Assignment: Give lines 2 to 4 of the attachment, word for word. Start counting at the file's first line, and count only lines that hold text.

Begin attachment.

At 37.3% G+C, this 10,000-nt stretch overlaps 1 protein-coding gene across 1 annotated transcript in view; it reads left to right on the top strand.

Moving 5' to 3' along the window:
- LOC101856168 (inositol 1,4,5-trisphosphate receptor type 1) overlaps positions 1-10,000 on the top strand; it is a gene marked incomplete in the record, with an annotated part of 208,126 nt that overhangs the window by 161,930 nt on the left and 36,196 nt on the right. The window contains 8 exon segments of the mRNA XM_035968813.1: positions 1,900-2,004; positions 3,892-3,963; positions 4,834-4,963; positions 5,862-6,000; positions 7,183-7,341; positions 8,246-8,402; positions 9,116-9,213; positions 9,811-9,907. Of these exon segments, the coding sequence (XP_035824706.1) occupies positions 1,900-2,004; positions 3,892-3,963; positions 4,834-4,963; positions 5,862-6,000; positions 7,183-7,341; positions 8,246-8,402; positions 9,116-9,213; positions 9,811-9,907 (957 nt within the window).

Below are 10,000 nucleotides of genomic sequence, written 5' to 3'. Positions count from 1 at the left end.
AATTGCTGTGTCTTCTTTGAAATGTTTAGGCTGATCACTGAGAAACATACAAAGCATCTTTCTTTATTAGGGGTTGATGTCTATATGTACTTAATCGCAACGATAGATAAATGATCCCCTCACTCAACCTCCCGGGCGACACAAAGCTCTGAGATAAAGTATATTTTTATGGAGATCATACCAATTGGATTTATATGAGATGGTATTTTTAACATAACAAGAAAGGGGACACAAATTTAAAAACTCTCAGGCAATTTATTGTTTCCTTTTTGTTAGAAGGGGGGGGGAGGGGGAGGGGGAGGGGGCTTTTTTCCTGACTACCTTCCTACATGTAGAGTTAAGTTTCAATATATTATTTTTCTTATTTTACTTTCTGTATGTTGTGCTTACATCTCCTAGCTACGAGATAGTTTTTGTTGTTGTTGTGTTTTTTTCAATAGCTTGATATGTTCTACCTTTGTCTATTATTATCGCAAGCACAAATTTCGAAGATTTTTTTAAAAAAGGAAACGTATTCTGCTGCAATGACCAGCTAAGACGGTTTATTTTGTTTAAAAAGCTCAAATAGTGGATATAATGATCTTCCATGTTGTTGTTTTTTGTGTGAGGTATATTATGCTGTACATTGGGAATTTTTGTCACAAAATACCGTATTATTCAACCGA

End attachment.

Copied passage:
Moving 5' to 3' along the window:
- LOC101856168 (inositol 1,4,5-trisphosphate receptor type 1) overlaps positions 1-10,000 on the top strand; it is a gene marked incomplete in the record, with an annotated part of 208,126 nt that overhangs the window by 161,930 nt on the left and 36,196 nt on the right. The window contains 8 exon segments of the mRNA XM_035968813.1: positions 1,900-2,004; positions 3,892-3,963; positions 4,834-4,963; positions 5,862-6,000; positions 7,183-7,341; positions 8,246-8,402; positions 9,116-9,213; positions 9,811-9,907. Of these exon segments, the coding sequence (XP_035824706.1) occupies positions 1,900-2,004; positions 3,892-3,963; positions 4,834-4,963; positions 5,862-6,000; positions 7,183-7,341; positions 8,246-8,402; positions 9,116-9,213; positions 9,811-9,907 (957 nt within the window).

Below are 10,000 nucleotides of genomic sequence, written 5' to 3'. Positions count from 1 at the left end.